Researchers' experiences of patient & public involvement


Age at interview: 32

Brief outline: Anne has been involving patients for several years in a range of projects. She is currently working on a large scale study in which a panel of patients and the public is involved.

Background: Anne has been involving patients for several years in a range of projects. She is currently working on a large scale study in which a panel of patients and the public is involved.

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Anne has involved people in health research on several quantitative and qualitative projects. She is involving a patient group in her current research, which is a large scale study being run across numerous sites. The patient group is made up of people who applied for the role and were interviewed before being appointed. They didn’t have to have any particular condition, but are users of the NHS.  

When her current project began, there was no involvement strategy put in place, so Anne and her colleagues constantly have to think of ways of involving the patient group. This can be frustrating and has resulted in them discussing ways of involving members that she thinks are inappropriate.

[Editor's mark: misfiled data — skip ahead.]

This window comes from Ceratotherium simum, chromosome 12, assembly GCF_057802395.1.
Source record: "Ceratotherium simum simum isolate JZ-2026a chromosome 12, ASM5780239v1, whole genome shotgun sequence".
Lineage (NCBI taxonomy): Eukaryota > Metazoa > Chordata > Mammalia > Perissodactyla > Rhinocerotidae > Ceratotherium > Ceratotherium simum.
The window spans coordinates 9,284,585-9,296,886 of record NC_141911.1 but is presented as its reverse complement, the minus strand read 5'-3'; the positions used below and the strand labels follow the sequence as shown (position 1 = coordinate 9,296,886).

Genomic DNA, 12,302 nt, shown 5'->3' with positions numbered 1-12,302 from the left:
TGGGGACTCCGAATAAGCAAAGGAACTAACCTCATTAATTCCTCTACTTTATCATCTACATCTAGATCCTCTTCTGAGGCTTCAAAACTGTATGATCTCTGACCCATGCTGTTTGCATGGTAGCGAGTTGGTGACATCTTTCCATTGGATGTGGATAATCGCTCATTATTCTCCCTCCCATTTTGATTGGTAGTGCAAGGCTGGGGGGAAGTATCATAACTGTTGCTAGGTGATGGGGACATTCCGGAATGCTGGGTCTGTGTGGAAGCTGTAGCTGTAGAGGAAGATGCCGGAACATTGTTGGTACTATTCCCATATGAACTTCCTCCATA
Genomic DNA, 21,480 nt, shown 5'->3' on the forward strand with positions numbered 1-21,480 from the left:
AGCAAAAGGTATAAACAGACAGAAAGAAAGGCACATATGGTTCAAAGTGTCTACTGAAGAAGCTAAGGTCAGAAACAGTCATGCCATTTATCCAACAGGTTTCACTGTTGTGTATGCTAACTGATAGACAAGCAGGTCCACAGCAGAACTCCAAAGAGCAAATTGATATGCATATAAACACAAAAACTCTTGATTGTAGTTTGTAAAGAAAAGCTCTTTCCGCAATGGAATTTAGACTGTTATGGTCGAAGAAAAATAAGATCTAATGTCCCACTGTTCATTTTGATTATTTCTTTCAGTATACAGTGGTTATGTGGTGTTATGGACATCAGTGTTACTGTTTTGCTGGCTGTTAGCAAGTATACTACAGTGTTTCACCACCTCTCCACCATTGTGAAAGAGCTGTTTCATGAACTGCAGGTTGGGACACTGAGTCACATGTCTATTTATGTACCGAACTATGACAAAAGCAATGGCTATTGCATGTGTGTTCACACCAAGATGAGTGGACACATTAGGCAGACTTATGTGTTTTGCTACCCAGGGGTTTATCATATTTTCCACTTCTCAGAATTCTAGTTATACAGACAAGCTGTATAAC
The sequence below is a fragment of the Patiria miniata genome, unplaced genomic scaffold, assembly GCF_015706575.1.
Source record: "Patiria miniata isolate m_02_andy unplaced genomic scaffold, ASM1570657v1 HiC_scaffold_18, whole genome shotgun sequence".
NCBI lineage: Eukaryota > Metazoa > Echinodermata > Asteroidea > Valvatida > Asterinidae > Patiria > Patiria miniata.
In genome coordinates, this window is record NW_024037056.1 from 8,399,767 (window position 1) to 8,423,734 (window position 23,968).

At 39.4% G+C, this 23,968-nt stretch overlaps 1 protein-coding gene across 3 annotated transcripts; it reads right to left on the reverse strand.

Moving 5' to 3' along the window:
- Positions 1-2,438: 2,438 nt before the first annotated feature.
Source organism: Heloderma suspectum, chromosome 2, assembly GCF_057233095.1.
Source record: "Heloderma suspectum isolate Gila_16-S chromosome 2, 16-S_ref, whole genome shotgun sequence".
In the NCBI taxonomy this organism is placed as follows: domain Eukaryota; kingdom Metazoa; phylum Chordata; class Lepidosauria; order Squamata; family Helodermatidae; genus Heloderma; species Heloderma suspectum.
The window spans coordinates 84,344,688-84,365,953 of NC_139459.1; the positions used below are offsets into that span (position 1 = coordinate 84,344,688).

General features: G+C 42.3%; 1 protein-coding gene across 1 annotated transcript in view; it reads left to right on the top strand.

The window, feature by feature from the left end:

Anne thinks involvement is useful when researching a specific topic or illness that researchers don’t have experience of, but she questioned why it’s necessary to involve patients in research that is more generic, asking ‘why is their random health experience more important than mine or yours?’ She believes patients and members of the public have an important role to play in research, but that they should be involved on researchers’ terms – their role should be ‘to steer the ship’ and to be ‘a critical friend’. In her experience, that doesn’t always seem to happen and sometimes she feels like the patient group is telling the researchers what to do.

Like other researchers, Anne has spent a lot of time studying and training to build up research skills. As a researcher you develop, what she described as ‘tacit skills’, which allow you to decide if participants are capable of taking part in research. Such skills are incredibly important, especially for interviewing participants, and they are learned and developed over time. She is wary of asking patients who aren’t trained and haven’t built up these skills to conduct research interviews and qualitative data analysis. However, she thinks that patients should be involved as co-applicants on funding bids, but that their involvement should always be meaningful and never tokenistic. 

Anne is concerned that there isn’t enough known about the potential harm that involving patients and members of the public can do and would like to see more research done on this. She described involvement as ‘fashionable’ and as ‘a shining beacon we must aspire to’ that is seen as ‘a hundred per cent positive’. But she thinks there are problems with involvement that need to be acknowledged. She would advise researchers to involve people who have direct experience of the conditions they’re researching. 


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